Why Iceland is a masterclass in equality
If the Nordic nation of Iceland did not already exist, we might just have had to dream up such a place.
It is consistently ranked as one of the cleanest, greenest, happiest, healthiest, most peaceful, most educated countries in the world. But as we learn from Secrets of the Sprakkar: Iceland's Extraordinary Women and How They Are Changing the World, Eliza Reid's joyful book, which came out in 2022, Iceland's most remarkable achievement yet might be achieving that most elusive of things: the gold standard for gender equality.
This is no mere opinion: Year after year, Iceland takes top spot in the Gender Gap Index, and it is all part of a deeply egalitarian and evolving culture that makes up Icelandic society.
The ancient Icelandic word 'sprakkar' refers to extraordinary women, and the Icelandic sagas and folklore are full of them. In putting together a picture of modern-day Iceland, Reid interviews numerous Icelandic women across all fields—politics, business, sports, the arts, and other professions thought of as traditionally masculine, such as search and rescue operations—and highlights the lives and achievements of these individuals on a very personal, human level while at the same time painting a broader picture of Icelandic society and where it is headed.
The book feels like a seamless blend of memoir, feature journalism, extended op-ed, and treatise on gender, and manages to be more than all those things – the interviews bring out individual stories on a micro level, while the narrative deftly switches to the macro level to shed light on Icelandic culture and policy that makes it possible for women to flourish in this way. Reid writes with candour, humility, and a sense of humour (I laughed out loud at least twice) which makes Sprakkar a fast and entertaining read, and manages to avoid sounding didactic or condescending. I burned through it in one weekend.
At the heart of all these stories is Eliza Reid's own improbable journey. Raised in rural Ontario, she met Gudni Th. Johanesson while studying modern history at Oxford University in the UK. The two became a couple, moved to Iceland, got married. Reid worked as a journalist and freelancer for various publications, including Icelandair's in-house magazine, and co-founded the Iceland Writers Retreat, an annual writers' conference held in Reykjavik (for which yours truly is an IWR Alumni Award Winner).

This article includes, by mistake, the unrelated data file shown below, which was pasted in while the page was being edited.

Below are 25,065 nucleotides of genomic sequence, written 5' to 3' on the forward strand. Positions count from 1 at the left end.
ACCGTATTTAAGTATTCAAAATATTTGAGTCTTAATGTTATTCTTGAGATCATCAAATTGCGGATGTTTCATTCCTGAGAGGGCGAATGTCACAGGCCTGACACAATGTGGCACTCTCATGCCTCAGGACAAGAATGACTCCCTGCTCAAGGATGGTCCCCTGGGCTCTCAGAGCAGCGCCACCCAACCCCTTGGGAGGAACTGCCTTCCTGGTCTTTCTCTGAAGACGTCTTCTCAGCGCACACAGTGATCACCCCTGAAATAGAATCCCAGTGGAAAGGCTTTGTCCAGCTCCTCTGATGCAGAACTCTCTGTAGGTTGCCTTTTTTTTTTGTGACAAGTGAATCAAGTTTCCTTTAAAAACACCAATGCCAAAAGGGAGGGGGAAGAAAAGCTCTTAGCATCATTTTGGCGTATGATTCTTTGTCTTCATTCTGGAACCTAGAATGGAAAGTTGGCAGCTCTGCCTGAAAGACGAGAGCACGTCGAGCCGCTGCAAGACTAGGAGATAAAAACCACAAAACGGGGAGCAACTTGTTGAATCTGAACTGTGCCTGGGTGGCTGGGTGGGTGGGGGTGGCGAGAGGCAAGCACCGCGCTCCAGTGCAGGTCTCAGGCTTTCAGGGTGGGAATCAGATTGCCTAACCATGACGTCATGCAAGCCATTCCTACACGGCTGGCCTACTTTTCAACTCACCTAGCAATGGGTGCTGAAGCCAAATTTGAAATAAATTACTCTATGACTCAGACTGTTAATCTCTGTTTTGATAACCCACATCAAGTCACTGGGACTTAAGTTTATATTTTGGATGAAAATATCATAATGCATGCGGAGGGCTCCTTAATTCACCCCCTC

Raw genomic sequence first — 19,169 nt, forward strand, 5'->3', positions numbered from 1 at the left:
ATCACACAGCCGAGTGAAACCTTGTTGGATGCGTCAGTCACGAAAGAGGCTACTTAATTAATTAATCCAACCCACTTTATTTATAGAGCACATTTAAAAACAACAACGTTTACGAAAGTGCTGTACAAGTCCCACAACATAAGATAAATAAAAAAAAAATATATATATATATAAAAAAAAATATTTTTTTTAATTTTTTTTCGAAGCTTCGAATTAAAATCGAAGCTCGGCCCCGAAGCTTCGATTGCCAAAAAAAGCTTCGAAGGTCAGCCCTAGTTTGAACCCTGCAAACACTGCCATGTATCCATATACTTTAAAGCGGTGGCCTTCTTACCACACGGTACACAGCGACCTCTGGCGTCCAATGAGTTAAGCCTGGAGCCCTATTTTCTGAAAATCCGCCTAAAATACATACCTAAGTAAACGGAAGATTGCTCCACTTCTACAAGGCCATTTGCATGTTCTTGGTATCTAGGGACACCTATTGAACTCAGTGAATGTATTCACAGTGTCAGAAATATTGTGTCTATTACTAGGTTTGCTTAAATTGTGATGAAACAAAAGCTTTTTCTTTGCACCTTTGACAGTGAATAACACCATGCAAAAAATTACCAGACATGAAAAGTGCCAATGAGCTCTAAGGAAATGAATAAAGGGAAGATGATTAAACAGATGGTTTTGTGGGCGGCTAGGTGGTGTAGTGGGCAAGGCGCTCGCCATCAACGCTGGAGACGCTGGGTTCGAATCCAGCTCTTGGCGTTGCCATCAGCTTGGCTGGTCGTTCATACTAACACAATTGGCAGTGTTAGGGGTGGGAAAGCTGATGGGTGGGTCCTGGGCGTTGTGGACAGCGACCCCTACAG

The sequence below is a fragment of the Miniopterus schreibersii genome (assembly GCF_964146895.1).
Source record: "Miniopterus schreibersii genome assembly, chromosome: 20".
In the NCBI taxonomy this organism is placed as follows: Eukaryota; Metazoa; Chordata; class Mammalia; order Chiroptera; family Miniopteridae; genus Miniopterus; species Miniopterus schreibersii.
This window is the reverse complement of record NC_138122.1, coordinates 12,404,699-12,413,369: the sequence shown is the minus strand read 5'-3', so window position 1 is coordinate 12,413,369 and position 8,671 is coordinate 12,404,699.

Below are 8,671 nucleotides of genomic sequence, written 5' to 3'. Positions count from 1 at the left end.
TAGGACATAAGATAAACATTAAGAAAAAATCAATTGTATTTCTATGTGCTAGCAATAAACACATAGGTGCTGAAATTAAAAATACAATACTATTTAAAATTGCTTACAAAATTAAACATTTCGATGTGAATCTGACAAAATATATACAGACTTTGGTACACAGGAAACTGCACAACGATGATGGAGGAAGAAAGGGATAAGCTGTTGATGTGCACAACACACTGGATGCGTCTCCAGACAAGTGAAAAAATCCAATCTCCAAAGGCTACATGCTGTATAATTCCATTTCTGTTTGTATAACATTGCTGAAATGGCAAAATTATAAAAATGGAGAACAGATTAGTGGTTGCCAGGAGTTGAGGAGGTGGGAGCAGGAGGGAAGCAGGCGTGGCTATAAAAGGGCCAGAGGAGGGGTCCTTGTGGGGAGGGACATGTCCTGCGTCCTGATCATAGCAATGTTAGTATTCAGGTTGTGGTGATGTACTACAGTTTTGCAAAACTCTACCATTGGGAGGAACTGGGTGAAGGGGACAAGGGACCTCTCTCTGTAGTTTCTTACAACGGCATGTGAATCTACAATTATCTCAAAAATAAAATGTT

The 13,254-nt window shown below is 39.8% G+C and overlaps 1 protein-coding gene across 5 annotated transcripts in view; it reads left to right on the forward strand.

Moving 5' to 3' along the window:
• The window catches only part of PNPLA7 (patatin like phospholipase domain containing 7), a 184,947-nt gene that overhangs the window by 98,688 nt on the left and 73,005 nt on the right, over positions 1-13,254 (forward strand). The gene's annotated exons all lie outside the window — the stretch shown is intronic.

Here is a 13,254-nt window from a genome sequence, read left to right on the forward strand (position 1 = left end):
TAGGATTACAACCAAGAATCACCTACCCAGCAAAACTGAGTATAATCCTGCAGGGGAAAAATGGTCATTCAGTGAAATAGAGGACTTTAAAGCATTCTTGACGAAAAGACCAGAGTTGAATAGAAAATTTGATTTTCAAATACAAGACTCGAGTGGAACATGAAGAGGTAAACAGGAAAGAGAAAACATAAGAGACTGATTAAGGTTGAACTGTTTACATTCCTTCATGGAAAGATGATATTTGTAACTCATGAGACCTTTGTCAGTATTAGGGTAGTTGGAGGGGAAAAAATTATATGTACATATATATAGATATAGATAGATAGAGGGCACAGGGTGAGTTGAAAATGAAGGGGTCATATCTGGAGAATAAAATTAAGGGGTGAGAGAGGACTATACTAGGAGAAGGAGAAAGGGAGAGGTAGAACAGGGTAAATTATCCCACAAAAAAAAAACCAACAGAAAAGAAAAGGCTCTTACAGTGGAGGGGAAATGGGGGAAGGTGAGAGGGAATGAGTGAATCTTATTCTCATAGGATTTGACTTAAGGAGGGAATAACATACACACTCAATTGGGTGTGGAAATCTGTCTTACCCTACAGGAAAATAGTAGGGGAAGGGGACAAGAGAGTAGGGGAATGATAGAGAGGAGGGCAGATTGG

Meanwhile, though Johanesson's primary interests seemed to be academic rather than political, as fate would have it, he ended up entering the presidential election and winning. This is how in 2016, Eliza Reid, who immigrated to Iceland for a reason as simple as love, found herself First Lady of her adopted country, in the glare of the media spotlight, dining next to kings and queens in state visits, trying to get used to head-of-state protocol.
The process of reading Reid's book then, was simultaneously uplifting and depressing for me: Uplifting because it showed what was possible, depressing because it made the contrast with my own country all the more glaring.
Becoming First Lady of a foreign nation was not something Reid had imagined before or aspired to, and she has not allowed the tag to change her in any fundamental way. And yet, she is fully aware of the huge megaphone that comes with the status of First Lady, and as such, knows better than to pass up this privilege to do some good. Secrets of the Sprakkar is a part of her attempt to use this platform to influence positive change, and if the message of equality sells more books and reaches more people globally when coming from a First Lady—of the country that has been scientifically confirmed as the most gender equitable place in the world no less—then where is the harm?
Before diving into the story of various sprakki, we learn of Reid's own journey, her challenges as an outsider in a new land, as a writer and journalist, as an entrepreneur, as a mother of four. A passage detailing her nightly schedule while trying to raise small children of various ages is funny enough to be straight out of a Monty Python skit. Then we meet a series of Icelandic women, all trailblazers in their own way, all examples of what is possible if the playing field is levelled.